Author and columnist Gladys Taber once said, “Being a good neighbor is an art which makes life richer.” Does your dog know the art of being a good neighbor? Read our tips to find out how your dog stacks up in the neighbor department.
- Does your dog respect his boundaries? If your dog is an outside dog or spends a fair amount of time alone outside, make sure you have a fence to keep him contained, or have trained him to stay within his own backyard. A fence does two things--keeps your dog from wandering into the neighbor’s yard, and keeps him safe, too. You can read Dr. Patty Khuly’s witty blog post, Good Fences Make Good Neighbors to get her take on the importance of containing your dog.
- Have you introduced your dog to your neighbors? It’s important to establish a good relationship between your neighbors and your dog. They will be more tolerant if they actually know your four-legged friend. Even if they are not “dog people,” you will still want to make sure they would recognize your dog and return him (or give you a call to let you know) if he gets out.
- Does your dog behave when you have to be away? Separation anxiety can cause many unwanted behaviors in dogs. According to the Petfinder article, Dogs Who Are Home Alone All Day, barking is one of the most common behaviors exhibited by dogs when they feel ignored or anxious. The article goes on to say, “Those who suffer from separation anxiety demonstrate despair by tearing up furniture or other household items, urinating or defecating, vocalizing, digging, running away or even self-mutilation, which is behavior that provides some sort of distraction.” If you must leave your dog alone, consider a dog walker or schedule playdates with other dog owners. You may also want to investigate getting a second dog or cat. See our post, Introducing a Second Dog for tips.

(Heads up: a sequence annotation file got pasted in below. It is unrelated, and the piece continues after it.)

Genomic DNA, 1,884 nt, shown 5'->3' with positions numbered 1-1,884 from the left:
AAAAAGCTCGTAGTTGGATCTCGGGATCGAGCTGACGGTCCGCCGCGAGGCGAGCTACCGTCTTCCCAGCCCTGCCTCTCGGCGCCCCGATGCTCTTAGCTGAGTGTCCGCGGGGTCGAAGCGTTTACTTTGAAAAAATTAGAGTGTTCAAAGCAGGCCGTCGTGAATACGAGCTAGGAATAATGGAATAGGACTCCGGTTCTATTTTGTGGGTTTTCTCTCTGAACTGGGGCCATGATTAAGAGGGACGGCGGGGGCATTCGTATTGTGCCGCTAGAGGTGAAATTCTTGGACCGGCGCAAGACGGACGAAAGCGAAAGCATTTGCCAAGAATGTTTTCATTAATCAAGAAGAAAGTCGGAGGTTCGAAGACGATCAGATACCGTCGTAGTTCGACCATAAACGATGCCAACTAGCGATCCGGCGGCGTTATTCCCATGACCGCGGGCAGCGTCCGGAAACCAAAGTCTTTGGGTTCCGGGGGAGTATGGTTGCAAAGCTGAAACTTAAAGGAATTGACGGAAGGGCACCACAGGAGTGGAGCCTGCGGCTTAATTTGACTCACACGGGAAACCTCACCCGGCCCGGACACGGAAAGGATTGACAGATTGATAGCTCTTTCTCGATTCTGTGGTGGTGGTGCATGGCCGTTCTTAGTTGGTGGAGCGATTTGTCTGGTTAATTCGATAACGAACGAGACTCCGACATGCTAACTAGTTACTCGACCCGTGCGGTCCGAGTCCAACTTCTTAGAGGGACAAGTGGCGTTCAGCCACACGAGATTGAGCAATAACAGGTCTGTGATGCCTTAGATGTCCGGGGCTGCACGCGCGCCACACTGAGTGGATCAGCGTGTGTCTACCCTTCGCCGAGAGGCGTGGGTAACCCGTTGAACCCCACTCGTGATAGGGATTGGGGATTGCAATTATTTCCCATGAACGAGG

- If your dog has anxiety when you’re away, do you have a plan B? What if your dog experiences extreme separation anxiety, drives your neighbors up the wall with his barking, or becomes depressed? Consider doggy daycare, where your dog will get the attention and exercise he needs. Another option is taking your dog to work. According to a survey completed in 2000 by the AAHA, 19% of pet owners took their dogs to work at least once a month during the year. Having your dog at work also has benefits for you. In Jen Reeder’s blog post entitled The Many Benefits of Pets in the Workplace, Chris Meiering, director of innovation at Zuke’s, talks about the advantages of allowing pets in the workplace. At Zuke’s, a natural pet treat company in Durango, Colorado, an average day at the office includes 25 staff members and 10 dogs. Meiering says, “Having them by our side makes us happy, lowers our stress levels, and creates an environment that is comfortable, open, and flexible.” If taking your dog to work is not an option, consider working from home a couple of days a week.
- Do you pick up after your dog and obey leash laws? Do you obey dog walking etiquette? The first of these is pretty obvious. If you allow your dog to poop on the neighbor’s lawn and do not pick up after him, you are not going to be too popular. Neither is your dog! Make sure to carry bags to pick up waste whenever you are walking your pooch. Many neighborhoods have leash laws, requiring dogs to be on leash when they are away from home. Even if your dog is generally friendly, dogs can still be unpredictable and not everyone is comfortable around them. Be considerate and keep your dog on a leash when out for a walk.
Answer yes to these five questions and you’ll keep your neighbors singing, in the words of Mister Rogers, “Won’t you be my neighbor?” Celebrate National Good Neighbor Day on September 28 by being a good one!